In a company blog post, Twitter said the increased number included interactions they hadn't previously considered: That 1.4 million encompasses users who retweeted, quoted, replied to, mentioned, or liked those accounts or content produced by them during the 2016 election. (It also includes those who opted out of email notifications and weren't included in Twitter's initial wave of outreach emails.) The social network pointed out that this tally still doesn't include every user ever who was exposed to messages from the Russian-backed accounts -- for example, those who saw their tweets but didn't otherwise interact.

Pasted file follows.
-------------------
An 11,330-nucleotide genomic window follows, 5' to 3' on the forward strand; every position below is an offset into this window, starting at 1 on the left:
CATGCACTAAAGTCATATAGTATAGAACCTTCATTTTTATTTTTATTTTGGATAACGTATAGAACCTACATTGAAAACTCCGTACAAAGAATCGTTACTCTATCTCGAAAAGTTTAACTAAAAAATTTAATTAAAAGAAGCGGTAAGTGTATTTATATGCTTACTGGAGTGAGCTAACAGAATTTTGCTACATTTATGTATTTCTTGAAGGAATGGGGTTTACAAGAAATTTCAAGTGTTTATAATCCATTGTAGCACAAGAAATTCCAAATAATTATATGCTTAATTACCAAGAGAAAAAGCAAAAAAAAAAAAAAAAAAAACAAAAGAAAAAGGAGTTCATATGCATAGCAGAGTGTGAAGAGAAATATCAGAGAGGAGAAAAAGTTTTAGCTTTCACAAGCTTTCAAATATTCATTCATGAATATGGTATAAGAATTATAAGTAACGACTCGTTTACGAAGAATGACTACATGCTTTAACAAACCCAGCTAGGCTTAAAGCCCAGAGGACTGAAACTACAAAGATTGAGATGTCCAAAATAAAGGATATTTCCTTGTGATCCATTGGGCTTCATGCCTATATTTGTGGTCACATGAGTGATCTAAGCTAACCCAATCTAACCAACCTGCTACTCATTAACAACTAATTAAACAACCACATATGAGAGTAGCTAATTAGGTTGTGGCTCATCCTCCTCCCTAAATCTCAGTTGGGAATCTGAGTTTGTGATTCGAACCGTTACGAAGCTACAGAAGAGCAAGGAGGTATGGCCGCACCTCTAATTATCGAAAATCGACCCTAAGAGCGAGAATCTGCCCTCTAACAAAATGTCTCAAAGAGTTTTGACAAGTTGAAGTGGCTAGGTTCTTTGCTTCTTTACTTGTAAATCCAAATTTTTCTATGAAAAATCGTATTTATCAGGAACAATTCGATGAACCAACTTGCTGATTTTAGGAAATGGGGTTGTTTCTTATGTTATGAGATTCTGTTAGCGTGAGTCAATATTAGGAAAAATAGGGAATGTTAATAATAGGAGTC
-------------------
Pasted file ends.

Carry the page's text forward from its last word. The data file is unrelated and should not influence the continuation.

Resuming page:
But it's worth pointing out that Twitter didn't expand its pool of spam producers -- it's still only considering content from the 3,814 accounts linked to the Russia-backed Internet Research Agency (IRA) that it had previously suspended. The social network will reach out to those in the revised 1.4 million total who it hadn't already emailed.
But as Ars Technica reporter Cyrus Farivar noted in a tweet, the social network duly informed him that he'd interacted with a Russian-backed account...but didn't identify which one, nor any details about the interaction. Which calls into question how useful these outreach efforts really are for informing users so they can avoid such accounts in the future.